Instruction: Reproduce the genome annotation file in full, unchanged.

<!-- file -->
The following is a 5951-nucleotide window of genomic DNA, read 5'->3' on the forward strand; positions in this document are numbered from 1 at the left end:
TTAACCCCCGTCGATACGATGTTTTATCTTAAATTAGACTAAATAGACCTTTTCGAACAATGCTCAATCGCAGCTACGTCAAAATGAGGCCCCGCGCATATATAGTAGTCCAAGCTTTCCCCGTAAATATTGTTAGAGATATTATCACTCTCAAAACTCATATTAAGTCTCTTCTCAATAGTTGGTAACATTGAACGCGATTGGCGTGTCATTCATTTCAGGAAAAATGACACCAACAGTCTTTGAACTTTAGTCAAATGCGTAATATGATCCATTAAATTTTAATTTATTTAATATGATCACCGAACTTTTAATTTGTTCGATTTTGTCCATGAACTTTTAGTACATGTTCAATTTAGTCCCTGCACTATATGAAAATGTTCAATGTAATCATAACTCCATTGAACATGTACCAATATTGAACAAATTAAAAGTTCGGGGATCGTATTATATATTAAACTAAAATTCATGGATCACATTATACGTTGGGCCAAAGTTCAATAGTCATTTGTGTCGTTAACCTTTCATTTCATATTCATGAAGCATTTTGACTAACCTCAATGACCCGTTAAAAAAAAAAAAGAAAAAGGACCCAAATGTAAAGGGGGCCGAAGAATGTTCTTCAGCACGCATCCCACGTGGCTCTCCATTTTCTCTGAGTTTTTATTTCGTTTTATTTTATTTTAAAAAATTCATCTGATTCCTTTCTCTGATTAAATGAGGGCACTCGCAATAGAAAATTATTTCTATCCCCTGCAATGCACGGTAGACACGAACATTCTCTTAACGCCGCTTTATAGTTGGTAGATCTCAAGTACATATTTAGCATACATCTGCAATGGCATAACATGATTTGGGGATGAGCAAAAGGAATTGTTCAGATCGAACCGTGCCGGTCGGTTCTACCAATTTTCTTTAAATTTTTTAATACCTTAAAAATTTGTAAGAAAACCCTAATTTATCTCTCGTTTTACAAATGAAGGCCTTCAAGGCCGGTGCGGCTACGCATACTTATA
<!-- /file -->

The following is a 5951-nucleotide window of genomic DNA, read 5'->3' on the forward strand; positions in this document are numbered from 1 at the left end:
TTAACCCCCGTCGATACGATGTTTTATCTTAAATTAGACTAAATAGACCTTTTCGAACAATGCTCAATCGCAGCTACGTCAAAATGAGGCCCCGCGCATATATAGTAGTCCAAGCTTTCCCCGTAAATATTGTTAGAGATATTATCACTCTCAAAACTCATATTAAGTCTCTTCTCAATAGTTGGTAACATTGAACGCGATTGGCGTGTCATTCATTTCAGGAAAAATGACACCAACAGTCTTTGAACTTTAGTCAAATGCGTAATATGATCCATTAAATTTTAATTTATTTAATATGATCACCGAACTTTTAATTTGTTCGATTTTGTCCATGAACTTTTAGTACATGTTCAATTTAGTCCCTGCACTATATGAAAATGTTCAATGTAATCATAACTCCATTGAACATGTACCAATATTGAACAAATTAAAAGTTCGGGGATCGTATTATATATTAAACTAAAATTCATGGATCACATTATACGTTGGGCCAAAGTTCAATAGTCATTTGTGTCGTTAACCTTTCATTTCATATTCATGAAGCATTTTGACTAACCTCAATGACCCGTTAAAAAAAAAAAAGAAAAAGGACCCAAATGTAAAGGGGGCCGAAGAATGTTCTTCAGCACGCATCCCACGTGGCTCTCCATTTTCTCTGAGTTTTTATTTCGTTTTATTTTATTTTAAAAAATTCATCTGATTCCTTTCTCTGATTAAATGAGGGCACTCGCAATAGAAAATTATTTCTATCCCCTGCAATGCACGGTAGACACGAACATTCTCTTAACGCCGCTTTATAGTTGGTAGATCTCAAGTACATATTTAGCATACATCTGCAATGGCATAACATGATTTGGGGATGAGCAAAAGGAATTGTTCAGATCGAACCGTGCCGGTCGGTTCTACCAATTTTCTTTAAATTTTTTAATACCTTAAAAATTTGTAAGAAAACCCTAATTTATCTCTCGTTTTACAAATGAAGGCCTTCAAGGCCGGTGCGGCTACGCATACTTATA